As regards the second legal problem to be discussed in the context of access to documents – see other previous mail attached – we hope that a mutual agreement for responses to the European Commission can be found swiftly and collectively.
 
Kind regards,
 
Fabio De Masi
 
ANNEX: Relevant legal articles for ease of reference.
 
Relevant sections of the Interinstitutional Agreement 2014
 
Article 4(4)
 
Access to classified information shall be granted only to those officials of the European Parliament and other Parliament employees working for political groups who:
have been designated in advance as having a need-to-know by the relevant parliamentary body or office-holder determined in accordance with Article 5(4);
 
have been security-cleared to the appropriate level in accordance with the European Parliament’s security rules where the information is classified at the level CONFIDENTIEL UE/EU CONFIDENTIAL, SECRET UE/EU SECRET or TRÈS SECRET UE/EU TOP SECRET or its equivalent; and
 
have been briefed and received written instructions on their responsibilities for protecting such information as well as on the means of ensuring such protection, and have signed a declaration acknowledging receipt of those instructions and undertaking to comply with them in accordance with the European Parliament’s security rules.
 
Relevant sections of Framework Agreement (Annex II)
 
1.2.1. ‘Confidential information’ shall mean ‘EU classified information’ (EUCI) and non-classified ‘other confidential information’.
 
1.2.3. ‘Other confidential information’ shall mean any other confidential information, including information covered by the obligation of professional secrecy, requested by Parliament and/or forwarded by the Commission.
 
3.2.2. Regarding the arrangements for the handling of confidential information, provision should be made for the following options:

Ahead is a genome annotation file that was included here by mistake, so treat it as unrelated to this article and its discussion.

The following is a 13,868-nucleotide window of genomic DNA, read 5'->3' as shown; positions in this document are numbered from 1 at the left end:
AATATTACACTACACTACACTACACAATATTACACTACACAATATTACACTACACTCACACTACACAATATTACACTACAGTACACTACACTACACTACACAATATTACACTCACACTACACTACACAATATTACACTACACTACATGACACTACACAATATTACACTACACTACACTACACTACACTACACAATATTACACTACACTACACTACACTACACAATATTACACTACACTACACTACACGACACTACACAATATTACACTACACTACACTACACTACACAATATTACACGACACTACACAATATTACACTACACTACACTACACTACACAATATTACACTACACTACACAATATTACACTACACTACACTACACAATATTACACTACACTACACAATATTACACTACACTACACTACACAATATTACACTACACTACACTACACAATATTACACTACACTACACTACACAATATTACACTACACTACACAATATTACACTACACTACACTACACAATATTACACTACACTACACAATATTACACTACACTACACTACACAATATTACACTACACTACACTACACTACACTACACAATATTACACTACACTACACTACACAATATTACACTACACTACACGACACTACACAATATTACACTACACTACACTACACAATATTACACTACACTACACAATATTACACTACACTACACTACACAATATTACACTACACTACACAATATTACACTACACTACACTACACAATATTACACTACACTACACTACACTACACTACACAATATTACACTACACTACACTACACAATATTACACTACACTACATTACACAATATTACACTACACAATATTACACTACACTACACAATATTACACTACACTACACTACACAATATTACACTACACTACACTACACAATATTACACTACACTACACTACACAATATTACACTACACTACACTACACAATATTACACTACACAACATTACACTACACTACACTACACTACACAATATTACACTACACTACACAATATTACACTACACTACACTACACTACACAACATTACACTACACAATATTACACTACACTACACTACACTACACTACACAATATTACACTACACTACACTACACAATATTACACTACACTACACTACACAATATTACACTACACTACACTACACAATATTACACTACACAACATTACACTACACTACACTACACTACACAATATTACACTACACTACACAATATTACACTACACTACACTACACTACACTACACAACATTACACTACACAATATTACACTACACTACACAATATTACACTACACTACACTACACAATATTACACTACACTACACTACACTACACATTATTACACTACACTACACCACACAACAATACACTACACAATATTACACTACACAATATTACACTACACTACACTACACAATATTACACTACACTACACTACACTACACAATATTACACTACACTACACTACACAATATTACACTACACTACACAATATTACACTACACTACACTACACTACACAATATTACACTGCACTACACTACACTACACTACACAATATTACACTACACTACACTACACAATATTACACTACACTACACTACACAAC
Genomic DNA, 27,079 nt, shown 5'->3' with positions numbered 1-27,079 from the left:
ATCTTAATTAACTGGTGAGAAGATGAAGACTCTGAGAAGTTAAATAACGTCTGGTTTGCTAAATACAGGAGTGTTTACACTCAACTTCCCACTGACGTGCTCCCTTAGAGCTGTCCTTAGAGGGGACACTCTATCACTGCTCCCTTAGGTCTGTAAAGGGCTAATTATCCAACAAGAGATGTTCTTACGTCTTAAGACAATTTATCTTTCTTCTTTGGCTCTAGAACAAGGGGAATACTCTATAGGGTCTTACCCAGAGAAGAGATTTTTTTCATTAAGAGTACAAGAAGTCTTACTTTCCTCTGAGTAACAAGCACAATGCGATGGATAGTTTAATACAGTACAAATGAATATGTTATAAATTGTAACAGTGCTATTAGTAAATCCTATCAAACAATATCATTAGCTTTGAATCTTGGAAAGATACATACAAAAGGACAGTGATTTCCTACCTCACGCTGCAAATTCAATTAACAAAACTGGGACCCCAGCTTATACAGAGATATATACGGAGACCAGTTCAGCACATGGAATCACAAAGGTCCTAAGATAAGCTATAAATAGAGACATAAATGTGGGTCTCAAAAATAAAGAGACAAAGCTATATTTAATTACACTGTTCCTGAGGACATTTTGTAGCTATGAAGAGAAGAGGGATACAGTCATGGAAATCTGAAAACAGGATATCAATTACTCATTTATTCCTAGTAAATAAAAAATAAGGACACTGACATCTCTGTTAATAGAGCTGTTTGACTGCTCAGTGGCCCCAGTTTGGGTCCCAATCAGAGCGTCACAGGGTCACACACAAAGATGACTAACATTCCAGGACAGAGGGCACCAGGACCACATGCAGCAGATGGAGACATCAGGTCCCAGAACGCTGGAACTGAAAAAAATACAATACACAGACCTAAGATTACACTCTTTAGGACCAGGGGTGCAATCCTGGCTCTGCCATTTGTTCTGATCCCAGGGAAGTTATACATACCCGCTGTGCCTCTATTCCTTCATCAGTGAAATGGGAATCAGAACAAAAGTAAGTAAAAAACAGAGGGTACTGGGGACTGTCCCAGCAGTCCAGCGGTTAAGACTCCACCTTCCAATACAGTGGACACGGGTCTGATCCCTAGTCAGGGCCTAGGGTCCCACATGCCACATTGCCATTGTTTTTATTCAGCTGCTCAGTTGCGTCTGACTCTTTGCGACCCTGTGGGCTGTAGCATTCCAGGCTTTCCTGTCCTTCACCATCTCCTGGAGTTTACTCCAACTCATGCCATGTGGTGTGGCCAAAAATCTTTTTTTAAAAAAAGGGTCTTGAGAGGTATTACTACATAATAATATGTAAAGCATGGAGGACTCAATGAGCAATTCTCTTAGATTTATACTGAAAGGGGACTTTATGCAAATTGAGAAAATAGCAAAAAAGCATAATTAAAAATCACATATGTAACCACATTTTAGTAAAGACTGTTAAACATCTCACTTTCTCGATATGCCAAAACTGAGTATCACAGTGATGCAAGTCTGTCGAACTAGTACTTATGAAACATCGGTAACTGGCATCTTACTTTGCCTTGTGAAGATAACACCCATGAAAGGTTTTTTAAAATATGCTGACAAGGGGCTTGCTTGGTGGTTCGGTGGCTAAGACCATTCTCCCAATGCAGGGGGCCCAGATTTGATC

(a) examination of documents in a secure reading room if the information is classified as ‘CONFIDENTIEL UE’ and above;
 
(b) holding the meeting in camera, attended only by the members of the Bureau, the members of the Conference of Presidents or full members and substitute members of the competent parliamentary committee as well as by Parliament officials and those Parliament employees working for political groups who have been designated in advance by the chair as having a need to know and whose presence is strictly necessary, provided they have been given the required level of security clearance, taking into account the following conditions:
 
— any documents may be numbered, distributed at the beginning of the meeting and collected again at the end. No notes of those documents and no photocopies thereof may be taken,
 
— the minutes of the meeting shall make no mention of the discussion of the item taken under the confidential procedure.
 
Before transmission, all personal data may be expunged from the documents.
 
Relevant sections of Bureau Decision 2013
 
Article 2 (i)
 
(i) ‘need to know’ means the need of a person to have access to confidential information in order to be able to perform an official function or a task;
 
Article 3 (7)
7.Officials of the European Parliament and other European Parliament employees working for political groups may consult confidential information if they have an established ‘need to know’, and may consult classified information above the level RESTREINT UE/EU RESTRICTED if they hold the appropriate level of security clearance. Access to classified information shall be granted only if they have been briefed on, and received written instructions concerning, their responsibilities regarding the protection of such information, as well as the means of ensuring such protection, and if they have signed a declaration acknowledging receipt of those instructions and undertaking to comply with them in accordance with the current rules.